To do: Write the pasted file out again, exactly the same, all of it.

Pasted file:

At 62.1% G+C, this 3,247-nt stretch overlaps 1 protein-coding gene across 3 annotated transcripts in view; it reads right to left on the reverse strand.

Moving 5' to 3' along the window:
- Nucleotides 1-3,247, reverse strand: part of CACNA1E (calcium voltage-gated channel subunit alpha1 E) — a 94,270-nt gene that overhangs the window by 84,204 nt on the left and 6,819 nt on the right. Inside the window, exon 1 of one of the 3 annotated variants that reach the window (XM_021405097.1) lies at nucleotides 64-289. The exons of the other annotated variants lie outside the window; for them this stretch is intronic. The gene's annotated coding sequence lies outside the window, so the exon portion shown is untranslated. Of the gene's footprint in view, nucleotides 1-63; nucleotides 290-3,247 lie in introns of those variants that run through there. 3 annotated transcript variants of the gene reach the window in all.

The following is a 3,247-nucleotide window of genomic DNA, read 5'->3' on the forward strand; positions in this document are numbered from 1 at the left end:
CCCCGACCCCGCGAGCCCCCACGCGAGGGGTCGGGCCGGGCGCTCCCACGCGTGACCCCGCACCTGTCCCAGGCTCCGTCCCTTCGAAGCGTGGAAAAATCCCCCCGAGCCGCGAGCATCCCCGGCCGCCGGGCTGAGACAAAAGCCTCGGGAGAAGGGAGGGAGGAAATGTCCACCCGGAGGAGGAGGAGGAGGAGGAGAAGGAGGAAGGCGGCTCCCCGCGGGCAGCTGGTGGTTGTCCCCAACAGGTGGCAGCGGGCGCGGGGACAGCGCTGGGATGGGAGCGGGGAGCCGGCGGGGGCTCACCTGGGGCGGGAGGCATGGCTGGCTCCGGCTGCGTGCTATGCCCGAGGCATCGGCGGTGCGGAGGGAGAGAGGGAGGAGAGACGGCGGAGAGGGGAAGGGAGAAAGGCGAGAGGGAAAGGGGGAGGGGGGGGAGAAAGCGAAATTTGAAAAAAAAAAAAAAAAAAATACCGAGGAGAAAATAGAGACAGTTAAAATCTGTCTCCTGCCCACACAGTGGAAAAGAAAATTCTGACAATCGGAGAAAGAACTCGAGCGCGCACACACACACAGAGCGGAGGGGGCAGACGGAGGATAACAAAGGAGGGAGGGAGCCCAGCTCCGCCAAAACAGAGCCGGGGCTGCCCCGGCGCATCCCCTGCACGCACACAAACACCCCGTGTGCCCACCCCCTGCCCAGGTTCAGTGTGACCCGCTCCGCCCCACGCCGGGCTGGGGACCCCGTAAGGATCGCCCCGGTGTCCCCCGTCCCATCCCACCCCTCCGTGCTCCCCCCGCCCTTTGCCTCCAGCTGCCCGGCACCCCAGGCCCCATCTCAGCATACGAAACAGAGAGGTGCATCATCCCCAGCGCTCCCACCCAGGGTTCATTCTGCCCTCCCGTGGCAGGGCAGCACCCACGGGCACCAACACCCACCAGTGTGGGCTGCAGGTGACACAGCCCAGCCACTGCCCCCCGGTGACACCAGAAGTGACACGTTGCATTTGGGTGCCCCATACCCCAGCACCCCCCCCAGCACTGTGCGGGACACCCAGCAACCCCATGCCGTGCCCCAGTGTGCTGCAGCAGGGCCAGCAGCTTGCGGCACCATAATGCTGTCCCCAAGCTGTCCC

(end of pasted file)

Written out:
At 62.1% G+C, this 3,247-nt stretch overlaps 1 protein-coding gene across 3 annotated transcripts in view; it reads right to left on the reverse strand.

Moving 5' to 3' along the window:
- Nucleotides 1-3,247, reverse strand: part of CACNA1E (calcium voltage-gated channel subunit alpha1 E) — a 94,270-nt gene that overhangs the window by 84,204 nt on the left and 6,819 nt on the right. Inside the window, exon 1 of one of the 3 annotated variants that reach the window (XM_021405097.1) lies at nucleotides 64-289. The exons of the other annotated variants lie outside the window; for them this stretch is intronic. The gene's annotated coding sequence lies outside the window, so the exon portion shown is untranslated. Of the gene's footprint in view, nucleotides 1-63; nucleotides 290-3,247 lie in introns of those variants that run through there. 3 annotated transcript variants of the gene reach the window in all.

The following is a 3,247-nucleotide window of genomic DNA, read 5'->3' on the forward strand; positions in this document are numbered from 1 at the left end:
CCCCGACCCCGCGAGCCCCCACGCGAGGGGTCGGGCCGGGCGCTCCCACGCGTGACCCCGCACCTGTCCCAGGCTCCGTCCCTTCGAAGCGTGGAAAAATCCCCCCGAGCCGCGAGCATCCCCGGCCGCCGGGCTGAGACAAAAGCCTCGGGAGAAGGGAGGGAGGAAATGTCCACCCGGAGGAGGAGGAGGAGGAGGAGAAGGAGGAAGGCGGCTCCCCGCGGGCAGCTGGTGGTTGTCCCCAACAGGTGGCAGCGGGCGCGGGGACAGCGCTGGGATGGGAGCGGGGAGCCGGCGGGGGCTCACCTGGGGCGGGAGGCATGGCTGGCTCCGGCTGCGTGCTATGCCCGAGGCATCGGCGGTGCGGAGGGAGAGAGGGAGGAGAGACGGCGGAGAGGGGAAGGGAGAAAGGCGAGAGGGAAAGGGGGAGGGGGGGGAGAAAGCGAAATTTGAAAAAAAAAAAAAAAAAAATACCGAGGAGAAAATAGAGACAGTTAAAATCTGTCTCCTGCCCACACAGTGGAAAAGAAAATTCTGACAATCGGAGAAAGAACTCGAGCGCGCACACACACACAGAGCGGAGGGGGCAGACGGAGGATAACAAAGGAGGGAGGGAGCCCAGCTCCGCCAAAACAGAGCCGGGGCTGCCCCGGCGCATCCCCTGCACGCACACAAACACCCCGTGTGCCCACCCCCTGCCCAGGTTCAGTGTGACCCGCTCCGCCCCACGCCGGGCTGGGGACCCCGTAAGGATCGCCCCGGTGTCCCCCGTCCCATCCCACCCCTCCGTGCTCCCCCCGCCCTTTGCCTCCAGCTGCCCGGCACCCCAGGCCCCATCTCAGCATACGAAACAGAGAGGTGCATCATCCCCAGCGCTCCCACCCAGGGTTCATTCTGCCCTCCCGTGGCAGGGCAGCACCCACGGGCACCAACACCCACCAGTGTGGGCTGCAGGTGACACAGCCCAGCCACTGCCCCCCGGTGACACCAGAAGTGACACGTTGCATTTGGGTGCCCCATACCCCAGCACCCCCCCCAGCACTGTGCGGGACACCCAGCAACCCCATGCCGTGCCCCAGTGTGCTGCAGCAGGGCCAGCAGCTTGCGGCACCATAATGCTGTCCCCAAGCTGTCCC